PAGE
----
Macrophage activation syndrome (MAS) is a severe and potentially fatal immune phenomenon characterized by overactivation and proliferation of macrophages and T cells. It is closely related to hemophagocytic lymphohistiocytosis (HLH), a similar diagnosis that may occur as a result of genetic factors or certain malignancies. HLH and MAS are thought to exist along a spectrum, and MAS has been described as a type of secondary HLH that occurs in patients with an underlying rheumatologic disorder. Although most closely associated with systemic-onset juvenile idiopathic arthritis (SoJIA), MAS is also associated with numerous other rheumatologic diseases, including systemic lupus erythematosus and KD.
Patients with MAS have characteristic laboratory findings, including low cell counts, ESR, and fibrinogen levels, along with elevated liver function test results, coagulation test findings, and ferritin levels. Clinical manifestations include bleeding, hepatosplenomegaly, unremitting fevers and rash, lethargy, seizures, coma, and death.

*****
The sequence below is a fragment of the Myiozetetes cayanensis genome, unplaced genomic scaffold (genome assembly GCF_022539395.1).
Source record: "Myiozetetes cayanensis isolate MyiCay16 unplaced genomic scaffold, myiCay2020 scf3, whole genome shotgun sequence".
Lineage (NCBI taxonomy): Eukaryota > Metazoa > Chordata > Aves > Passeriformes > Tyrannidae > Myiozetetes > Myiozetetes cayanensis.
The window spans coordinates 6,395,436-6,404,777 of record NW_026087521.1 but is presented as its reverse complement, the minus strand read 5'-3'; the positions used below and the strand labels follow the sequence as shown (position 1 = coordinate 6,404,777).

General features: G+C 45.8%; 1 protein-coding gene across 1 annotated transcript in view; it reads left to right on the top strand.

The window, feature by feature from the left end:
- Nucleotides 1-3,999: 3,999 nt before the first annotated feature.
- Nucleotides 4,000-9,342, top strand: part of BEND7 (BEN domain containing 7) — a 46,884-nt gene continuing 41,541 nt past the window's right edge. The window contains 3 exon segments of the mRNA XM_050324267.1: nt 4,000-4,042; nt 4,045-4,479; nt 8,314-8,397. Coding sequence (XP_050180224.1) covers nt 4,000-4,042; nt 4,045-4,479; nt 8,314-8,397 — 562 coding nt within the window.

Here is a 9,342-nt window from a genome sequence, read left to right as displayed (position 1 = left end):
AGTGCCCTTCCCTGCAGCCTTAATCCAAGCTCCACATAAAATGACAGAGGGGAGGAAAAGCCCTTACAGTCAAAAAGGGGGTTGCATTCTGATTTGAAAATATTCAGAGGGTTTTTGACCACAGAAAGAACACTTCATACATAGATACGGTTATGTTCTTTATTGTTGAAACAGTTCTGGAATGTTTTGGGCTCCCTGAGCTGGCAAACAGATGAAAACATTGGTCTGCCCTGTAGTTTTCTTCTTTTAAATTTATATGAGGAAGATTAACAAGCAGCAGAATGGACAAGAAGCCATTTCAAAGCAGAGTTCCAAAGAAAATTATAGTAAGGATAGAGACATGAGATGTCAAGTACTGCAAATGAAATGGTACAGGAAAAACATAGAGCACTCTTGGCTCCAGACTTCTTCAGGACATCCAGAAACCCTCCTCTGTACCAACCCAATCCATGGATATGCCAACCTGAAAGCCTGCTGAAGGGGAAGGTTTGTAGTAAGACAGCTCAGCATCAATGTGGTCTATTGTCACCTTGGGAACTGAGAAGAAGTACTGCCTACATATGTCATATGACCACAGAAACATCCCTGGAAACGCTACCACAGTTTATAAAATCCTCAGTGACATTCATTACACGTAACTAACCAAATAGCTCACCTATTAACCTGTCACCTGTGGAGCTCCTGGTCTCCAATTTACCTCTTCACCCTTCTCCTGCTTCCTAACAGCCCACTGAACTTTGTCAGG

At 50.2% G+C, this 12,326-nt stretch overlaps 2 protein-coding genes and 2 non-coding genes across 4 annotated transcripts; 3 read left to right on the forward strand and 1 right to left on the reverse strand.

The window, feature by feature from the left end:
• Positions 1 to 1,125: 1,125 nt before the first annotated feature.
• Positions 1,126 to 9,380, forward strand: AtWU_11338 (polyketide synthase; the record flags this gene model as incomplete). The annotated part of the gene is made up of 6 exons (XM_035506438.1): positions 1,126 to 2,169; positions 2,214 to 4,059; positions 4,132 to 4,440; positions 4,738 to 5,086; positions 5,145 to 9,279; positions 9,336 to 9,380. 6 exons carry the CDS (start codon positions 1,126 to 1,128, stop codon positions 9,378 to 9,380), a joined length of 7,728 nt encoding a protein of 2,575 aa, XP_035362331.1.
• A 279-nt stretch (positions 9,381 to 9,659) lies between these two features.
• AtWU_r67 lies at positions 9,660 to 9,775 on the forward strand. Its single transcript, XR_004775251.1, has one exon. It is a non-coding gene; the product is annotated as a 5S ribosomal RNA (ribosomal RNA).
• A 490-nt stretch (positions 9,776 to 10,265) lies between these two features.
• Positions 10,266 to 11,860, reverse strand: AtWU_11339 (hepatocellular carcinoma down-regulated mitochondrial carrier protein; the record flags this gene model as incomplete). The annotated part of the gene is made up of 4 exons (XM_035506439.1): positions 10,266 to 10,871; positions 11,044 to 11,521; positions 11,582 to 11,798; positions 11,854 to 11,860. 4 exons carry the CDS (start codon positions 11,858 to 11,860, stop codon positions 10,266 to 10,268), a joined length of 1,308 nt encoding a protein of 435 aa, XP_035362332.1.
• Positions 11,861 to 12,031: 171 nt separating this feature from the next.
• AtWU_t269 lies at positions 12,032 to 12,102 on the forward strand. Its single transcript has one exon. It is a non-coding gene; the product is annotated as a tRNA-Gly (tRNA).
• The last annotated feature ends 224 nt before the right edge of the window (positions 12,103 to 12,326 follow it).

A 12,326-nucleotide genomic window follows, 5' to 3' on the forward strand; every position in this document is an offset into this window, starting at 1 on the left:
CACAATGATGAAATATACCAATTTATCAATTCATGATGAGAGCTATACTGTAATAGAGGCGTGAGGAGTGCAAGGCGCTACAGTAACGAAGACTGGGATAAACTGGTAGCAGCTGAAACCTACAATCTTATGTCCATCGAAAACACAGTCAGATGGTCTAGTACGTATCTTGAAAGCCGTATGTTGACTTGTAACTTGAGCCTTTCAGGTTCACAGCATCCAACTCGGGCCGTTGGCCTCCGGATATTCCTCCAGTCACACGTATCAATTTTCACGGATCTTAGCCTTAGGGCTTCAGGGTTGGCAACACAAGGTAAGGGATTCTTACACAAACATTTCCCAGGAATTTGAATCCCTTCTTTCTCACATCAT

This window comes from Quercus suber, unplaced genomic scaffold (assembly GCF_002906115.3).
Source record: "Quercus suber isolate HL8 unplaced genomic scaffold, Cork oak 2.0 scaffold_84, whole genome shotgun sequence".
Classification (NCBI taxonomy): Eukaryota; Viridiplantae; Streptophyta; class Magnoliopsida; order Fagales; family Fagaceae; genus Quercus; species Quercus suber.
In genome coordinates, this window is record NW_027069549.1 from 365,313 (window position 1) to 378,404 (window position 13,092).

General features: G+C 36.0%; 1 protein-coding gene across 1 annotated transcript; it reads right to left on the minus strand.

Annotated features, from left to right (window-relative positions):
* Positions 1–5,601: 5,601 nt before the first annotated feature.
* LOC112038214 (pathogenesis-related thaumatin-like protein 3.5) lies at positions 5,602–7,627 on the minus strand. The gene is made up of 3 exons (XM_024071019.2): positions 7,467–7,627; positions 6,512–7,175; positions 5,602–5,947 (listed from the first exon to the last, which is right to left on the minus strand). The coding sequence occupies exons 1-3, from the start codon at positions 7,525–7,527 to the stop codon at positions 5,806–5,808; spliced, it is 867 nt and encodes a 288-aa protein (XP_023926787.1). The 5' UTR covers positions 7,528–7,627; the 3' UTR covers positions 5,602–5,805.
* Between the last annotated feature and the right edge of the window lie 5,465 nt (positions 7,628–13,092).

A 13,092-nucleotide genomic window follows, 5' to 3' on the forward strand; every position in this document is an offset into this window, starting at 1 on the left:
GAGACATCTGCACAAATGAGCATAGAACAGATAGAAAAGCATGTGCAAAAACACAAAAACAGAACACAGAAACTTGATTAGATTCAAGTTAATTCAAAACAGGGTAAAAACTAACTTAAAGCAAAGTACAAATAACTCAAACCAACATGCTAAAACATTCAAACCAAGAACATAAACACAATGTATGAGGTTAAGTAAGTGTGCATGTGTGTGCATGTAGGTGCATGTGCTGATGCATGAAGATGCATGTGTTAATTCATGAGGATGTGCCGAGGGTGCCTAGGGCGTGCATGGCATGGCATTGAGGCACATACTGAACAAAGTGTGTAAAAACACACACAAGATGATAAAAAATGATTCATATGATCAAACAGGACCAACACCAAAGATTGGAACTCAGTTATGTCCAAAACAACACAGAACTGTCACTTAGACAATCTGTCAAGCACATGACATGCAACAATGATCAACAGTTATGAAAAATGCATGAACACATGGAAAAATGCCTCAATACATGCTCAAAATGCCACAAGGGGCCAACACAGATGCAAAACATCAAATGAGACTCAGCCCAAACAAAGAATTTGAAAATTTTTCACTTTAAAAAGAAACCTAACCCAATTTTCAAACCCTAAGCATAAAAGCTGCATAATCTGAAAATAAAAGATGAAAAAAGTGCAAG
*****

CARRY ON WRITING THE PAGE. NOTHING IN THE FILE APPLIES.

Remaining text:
Criteria for MAS complicating SoJIA state that a febrile patient with known or suspected SoJIA is classified as having MAS if they have a ferritin level ≥ 684 ng/L, in addition to two of the following:
Platelet count ≤ 181 × 109/L AST level > 48 U/L Triglyceride level > 156 mg/dL Fibrinogen level ≤ 360 mg/dL
A diagnostic tool has also been developed to distinguish MAS from primary HLH. Patients with primary HLH tend to be younger (age at onset, ≤ 1.6 years) with more pronounced neutropenia, anemia, and thrombocytopenia; lower fibrinogen level; and a higher likelihood of splenomegaly.
Medscap dec 2019